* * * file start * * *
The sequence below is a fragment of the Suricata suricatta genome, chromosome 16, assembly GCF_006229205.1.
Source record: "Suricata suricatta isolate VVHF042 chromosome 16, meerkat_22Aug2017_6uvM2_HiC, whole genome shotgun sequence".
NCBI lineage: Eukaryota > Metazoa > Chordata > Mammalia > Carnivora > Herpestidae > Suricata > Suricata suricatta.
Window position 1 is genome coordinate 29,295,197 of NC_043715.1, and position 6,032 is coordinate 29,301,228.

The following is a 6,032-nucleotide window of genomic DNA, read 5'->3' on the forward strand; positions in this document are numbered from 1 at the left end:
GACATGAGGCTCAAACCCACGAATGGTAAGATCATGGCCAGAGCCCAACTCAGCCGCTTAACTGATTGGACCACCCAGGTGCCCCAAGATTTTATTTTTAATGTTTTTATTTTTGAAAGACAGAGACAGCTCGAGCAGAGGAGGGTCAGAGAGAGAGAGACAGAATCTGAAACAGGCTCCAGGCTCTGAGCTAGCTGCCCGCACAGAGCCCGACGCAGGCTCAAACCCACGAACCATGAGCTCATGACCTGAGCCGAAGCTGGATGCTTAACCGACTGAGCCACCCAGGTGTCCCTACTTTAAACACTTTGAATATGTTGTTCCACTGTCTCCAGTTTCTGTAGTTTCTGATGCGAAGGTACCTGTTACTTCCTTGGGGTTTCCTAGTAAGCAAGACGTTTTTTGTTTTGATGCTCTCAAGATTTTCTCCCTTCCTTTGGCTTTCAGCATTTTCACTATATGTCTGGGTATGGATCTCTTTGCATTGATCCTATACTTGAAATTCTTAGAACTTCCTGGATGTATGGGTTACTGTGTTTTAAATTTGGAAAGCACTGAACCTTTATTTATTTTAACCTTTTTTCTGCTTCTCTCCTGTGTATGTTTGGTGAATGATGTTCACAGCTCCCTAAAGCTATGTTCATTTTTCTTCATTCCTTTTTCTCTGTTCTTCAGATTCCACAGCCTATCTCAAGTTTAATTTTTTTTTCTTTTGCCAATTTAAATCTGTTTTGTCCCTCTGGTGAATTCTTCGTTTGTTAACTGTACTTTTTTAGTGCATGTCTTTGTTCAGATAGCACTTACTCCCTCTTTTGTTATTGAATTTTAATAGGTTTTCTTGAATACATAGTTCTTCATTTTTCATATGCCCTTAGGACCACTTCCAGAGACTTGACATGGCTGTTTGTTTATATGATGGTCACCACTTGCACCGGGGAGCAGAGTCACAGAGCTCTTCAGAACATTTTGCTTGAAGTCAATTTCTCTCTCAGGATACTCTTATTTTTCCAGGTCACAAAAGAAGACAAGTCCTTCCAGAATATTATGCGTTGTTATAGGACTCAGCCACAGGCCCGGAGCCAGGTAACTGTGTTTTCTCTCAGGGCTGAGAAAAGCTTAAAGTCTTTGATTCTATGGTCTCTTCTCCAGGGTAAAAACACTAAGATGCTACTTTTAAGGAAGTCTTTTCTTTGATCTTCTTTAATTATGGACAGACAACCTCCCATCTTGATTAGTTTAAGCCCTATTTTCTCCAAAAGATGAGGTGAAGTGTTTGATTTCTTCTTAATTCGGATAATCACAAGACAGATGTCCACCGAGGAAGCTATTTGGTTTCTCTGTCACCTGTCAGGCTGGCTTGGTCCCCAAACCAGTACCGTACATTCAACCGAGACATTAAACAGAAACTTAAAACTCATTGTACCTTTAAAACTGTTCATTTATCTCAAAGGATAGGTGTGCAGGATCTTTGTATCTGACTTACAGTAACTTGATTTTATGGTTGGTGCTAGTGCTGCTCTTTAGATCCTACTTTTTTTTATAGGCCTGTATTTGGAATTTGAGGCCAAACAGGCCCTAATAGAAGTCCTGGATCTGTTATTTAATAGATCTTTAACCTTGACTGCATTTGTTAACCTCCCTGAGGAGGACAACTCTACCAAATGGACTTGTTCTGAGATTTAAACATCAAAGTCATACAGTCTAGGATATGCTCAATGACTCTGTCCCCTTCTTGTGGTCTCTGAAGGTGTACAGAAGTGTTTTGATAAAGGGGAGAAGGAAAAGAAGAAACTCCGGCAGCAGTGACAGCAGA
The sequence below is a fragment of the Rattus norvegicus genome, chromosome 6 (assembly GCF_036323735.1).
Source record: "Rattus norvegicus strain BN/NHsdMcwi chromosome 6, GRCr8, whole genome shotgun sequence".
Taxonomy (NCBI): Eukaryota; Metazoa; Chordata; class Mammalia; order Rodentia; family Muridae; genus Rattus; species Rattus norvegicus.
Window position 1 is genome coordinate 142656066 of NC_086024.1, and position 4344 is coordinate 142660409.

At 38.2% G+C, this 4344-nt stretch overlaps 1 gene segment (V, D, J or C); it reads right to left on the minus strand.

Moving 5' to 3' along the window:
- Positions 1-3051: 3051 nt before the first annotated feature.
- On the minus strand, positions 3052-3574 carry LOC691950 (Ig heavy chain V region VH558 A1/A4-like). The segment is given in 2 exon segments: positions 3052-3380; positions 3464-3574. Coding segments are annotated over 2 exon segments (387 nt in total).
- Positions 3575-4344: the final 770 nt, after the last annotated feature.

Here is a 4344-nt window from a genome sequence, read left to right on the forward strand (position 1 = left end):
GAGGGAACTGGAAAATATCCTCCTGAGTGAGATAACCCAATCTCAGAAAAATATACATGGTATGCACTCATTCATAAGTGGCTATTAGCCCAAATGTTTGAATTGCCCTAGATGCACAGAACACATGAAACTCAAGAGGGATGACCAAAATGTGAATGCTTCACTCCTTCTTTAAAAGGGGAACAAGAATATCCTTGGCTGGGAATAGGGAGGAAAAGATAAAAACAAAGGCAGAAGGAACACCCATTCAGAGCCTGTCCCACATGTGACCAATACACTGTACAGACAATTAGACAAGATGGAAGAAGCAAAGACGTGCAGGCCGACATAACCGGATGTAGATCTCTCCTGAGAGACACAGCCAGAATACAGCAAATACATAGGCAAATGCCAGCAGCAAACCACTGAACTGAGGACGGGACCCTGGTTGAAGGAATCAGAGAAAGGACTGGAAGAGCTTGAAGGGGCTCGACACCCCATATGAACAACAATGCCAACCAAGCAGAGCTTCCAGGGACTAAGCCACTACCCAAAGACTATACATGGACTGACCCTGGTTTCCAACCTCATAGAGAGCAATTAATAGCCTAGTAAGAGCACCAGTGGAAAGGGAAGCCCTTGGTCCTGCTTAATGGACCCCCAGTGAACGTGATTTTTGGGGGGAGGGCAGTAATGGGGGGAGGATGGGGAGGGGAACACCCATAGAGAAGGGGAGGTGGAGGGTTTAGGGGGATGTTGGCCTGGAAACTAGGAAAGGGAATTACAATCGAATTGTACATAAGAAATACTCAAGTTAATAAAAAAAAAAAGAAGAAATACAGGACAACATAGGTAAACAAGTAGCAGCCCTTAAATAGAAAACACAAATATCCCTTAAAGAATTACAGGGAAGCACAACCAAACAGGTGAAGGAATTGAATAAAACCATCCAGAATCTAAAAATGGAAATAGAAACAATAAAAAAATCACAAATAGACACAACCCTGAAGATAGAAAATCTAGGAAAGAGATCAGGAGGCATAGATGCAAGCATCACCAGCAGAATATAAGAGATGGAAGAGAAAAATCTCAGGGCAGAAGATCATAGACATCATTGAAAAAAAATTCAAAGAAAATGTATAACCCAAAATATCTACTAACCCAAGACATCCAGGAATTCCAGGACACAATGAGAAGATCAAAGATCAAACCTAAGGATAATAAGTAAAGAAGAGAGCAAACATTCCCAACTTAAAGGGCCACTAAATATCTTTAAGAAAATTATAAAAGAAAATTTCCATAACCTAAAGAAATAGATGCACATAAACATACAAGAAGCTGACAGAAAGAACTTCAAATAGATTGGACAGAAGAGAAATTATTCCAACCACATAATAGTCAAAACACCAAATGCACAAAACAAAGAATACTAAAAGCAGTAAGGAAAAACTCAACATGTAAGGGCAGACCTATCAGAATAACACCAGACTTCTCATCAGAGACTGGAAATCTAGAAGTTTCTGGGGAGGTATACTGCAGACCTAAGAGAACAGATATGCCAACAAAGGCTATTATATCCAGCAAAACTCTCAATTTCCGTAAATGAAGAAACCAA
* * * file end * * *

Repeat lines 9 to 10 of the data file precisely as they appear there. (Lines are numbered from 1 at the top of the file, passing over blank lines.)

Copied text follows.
Taxonomy (NCBI): Eukaryota; Metazoa; Chordata; class Mammalia; order Rodentia; family Muridae; genus Rattus; species Rattus norvegicus.
Window position 1 is genome coordinate 142656066 of NC_086024.1, and position 4344 is coordinate 142660409.